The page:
Elly Blue’s Bikenomics

12 Mar

One of my favorite people in the bicycling advocacy world is Elly Blue, who coined the term “Bikenomics.” Her zine “Bikenomics: How bicycling will save the economy (if we let it)” is a compilation of 10 articles she wrote for Grist.org the first half of 2011, and is a delightful must-read for transportation planners and city officials – and anyone who works in the health industry, sustainability field, or who drives a car or rides a bike. In other words, everyone.

Blue, a Portland resident, co-runs PDX by Bike, a business that helps people find their way around Portland by bicycle, and the Portland Society, a business alliance for professional women who are passionate about bicycling. Her blog Taking the Lane is a blog about “bicycling, economics, feminism, and other cultural commentary.”

I had the pleasure of chatting with her recently, and here’s what we talked about:

April Economides – Q: You’re always involved in interesting projects. What’s on your plate for 2012?

Elly Blue – A: Ouf. I’m trying to pare down and focus on just doing just a few things well. Right now that’s writing and publishing work that will hopefully help keep bringing the conversation about bikes to the next level. I’m about to head on a speaking tour in the U.S. south with my partner Joe, who makes documentaries about bikes, and our friend Joshua who is a vegan chef. I can’t wait! I’m also excited to put more energy into the Portland Society. This year I’d like to keep supporting our members’ professional development and also step out into the political and civic sphere.

Q: With a clear understanding of ecological economics, yet using layman’s terms to appeal to a wide audience, in your Bikenomics zine you do an excellent job of dispelling the myth of ‘free parking’ and detailing the societal costs of car crashes, sedentariness, and urban sprawl – and then contrasting these with bicycle transportation. Few political and business leaders understand the true cost of these problems, and I’m convinced if they did, more would work to improve them and see a bicycle-friendly U.S. as a smart investment. Considering the strength of the oil lobby and their related industries, do you think this is mostly a matter of ignorance and that better education can save the day?

A: We’re in an exciting cultural moment – there is a growing climate of openness to bicycling right now, just as we are with the food movement. More and more people and communities are discovering bicycle transportation and making it work for them in amazing ways and much of it seems to be economically motivated. I’d rather talk about it in terms of inspiration instead of education. …When people work together and are inclusive and listen to each other, we’ve seen communities make huge changes for bikes, culturally and in infrastructure, in a relatively short period of time. For instance, I just spent the weekend in Seattle, which has become home to a booming bike movement in just the last decade. Their neighborhood greenways network, thanks to a powerhouse grassroots coalition, has gone from conception to implementation in just three years, which for transportation infrastructure is light speed. Within the next decade they’ll have transformed the city, and there doesn’t seem to be any controversy in store. When you build coalitions and forge ahead with determination, all this stuff really is possible.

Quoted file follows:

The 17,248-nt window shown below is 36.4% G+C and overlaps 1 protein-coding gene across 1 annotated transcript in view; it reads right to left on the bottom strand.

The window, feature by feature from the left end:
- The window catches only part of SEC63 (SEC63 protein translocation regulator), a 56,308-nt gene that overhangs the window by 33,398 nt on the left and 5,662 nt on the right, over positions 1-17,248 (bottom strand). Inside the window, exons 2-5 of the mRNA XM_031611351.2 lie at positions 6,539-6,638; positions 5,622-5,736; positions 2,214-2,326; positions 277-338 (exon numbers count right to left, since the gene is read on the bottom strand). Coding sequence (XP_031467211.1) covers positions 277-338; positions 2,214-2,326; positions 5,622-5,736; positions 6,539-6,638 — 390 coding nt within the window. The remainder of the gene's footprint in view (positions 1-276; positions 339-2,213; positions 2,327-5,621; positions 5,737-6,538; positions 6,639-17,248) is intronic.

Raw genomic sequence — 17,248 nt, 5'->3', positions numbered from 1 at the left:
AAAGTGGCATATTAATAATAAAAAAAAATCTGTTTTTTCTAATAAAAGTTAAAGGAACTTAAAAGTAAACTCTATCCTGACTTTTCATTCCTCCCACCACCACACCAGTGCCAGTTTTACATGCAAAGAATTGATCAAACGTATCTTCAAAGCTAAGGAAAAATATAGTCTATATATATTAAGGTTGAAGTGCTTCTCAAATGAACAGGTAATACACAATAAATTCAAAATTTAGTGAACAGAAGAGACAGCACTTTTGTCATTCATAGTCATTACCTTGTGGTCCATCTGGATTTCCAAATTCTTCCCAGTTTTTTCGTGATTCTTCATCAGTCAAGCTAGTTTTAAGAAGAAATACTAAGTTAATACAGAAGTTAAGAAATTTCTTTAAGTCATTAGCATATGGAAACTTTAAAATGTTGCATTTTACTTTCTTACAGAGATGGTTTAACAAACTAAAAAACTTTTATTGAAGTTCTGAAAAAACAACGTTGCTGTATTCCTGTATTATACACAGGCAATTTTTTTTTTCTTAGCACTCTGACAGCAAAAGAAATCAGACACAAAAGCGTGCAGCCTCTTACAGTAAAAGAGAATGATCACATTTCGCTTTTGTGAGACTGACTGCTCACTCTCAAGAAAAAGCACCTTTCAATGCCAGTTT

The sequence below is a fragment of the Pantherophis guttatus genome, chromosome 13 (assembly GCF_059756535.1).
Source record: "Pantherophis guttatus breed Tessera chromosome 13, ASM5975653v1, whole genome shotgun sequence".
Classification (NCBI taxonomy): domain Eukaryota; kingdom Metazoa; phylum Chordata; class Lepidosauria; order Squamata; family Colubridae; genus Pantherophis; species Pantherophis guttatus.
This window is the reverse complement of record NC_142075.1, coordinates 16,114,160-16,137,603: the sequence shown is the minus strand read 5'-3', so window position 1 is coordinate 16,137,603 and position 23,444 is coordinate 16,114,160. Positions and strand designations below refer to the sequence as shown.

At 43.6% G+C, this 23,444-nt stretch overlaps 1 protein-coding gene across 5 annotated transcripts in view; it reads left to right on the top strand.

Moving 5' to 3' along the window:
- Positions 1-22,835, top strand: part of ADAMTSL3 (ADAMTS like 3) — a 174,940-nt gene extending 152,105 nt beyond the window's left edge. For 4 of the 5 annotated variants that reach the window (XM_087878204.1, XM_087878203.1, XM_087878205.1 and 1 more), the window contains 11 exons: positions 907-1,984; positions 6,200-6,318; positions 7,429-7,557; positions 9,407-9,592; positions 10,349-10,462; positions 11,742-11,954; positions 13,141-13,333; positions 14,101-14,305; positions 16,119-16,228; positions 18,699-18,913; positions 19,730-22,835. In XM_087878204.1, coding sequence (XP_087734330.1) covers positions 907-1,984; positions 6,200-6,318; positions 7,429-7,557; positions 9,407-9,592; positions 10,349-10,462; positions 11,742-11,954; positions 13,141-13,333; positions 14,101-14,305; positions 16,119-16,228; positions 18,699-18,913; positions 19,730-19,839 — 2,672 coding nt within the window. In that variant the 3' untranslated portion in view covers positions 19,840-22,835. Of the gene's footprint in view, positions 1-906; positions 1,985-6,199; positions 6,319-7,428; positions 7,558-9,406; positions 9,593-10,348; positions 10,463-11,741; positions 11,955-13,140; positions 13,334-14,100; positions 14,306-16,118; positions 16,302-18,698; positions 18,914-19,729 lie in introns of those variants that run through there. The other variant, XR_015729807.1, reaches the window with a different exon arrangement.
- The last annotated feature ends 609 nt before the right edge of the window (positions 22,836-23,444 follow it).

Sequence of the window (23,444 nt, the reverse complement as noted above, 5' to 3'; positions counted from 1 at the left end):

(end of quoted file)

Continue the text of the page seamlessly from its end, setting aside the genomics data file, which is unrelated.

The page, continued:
Q: For those who have yet to read your zine, please explain what you see as the economic reasons a city should become bike-friendly.

A: Car infrastructure is expensive and creates debt and other expenses which we can’t afford, producing poverty. Bicycling, on the other hand, is a low-cost investment that pays off substantial dividends and helps everyone equally, so long as it’s done equitably, producing well-being. Also, bicycling is really fun. There you go, my entire argument.

Q: What are some economic reasons a small business would want to encourage its employees and customers to bike?

A: It depends on the business, but employees who bike are in better mental and physical health, perform better, and have fewer sick days. Customers who bike tend to have more disposable income and likely live in the community, meaning greater loyalty. And you don’t have to pay for parking for either.

Q: What are some successful examples of bike-friendly businesses you’ve seen?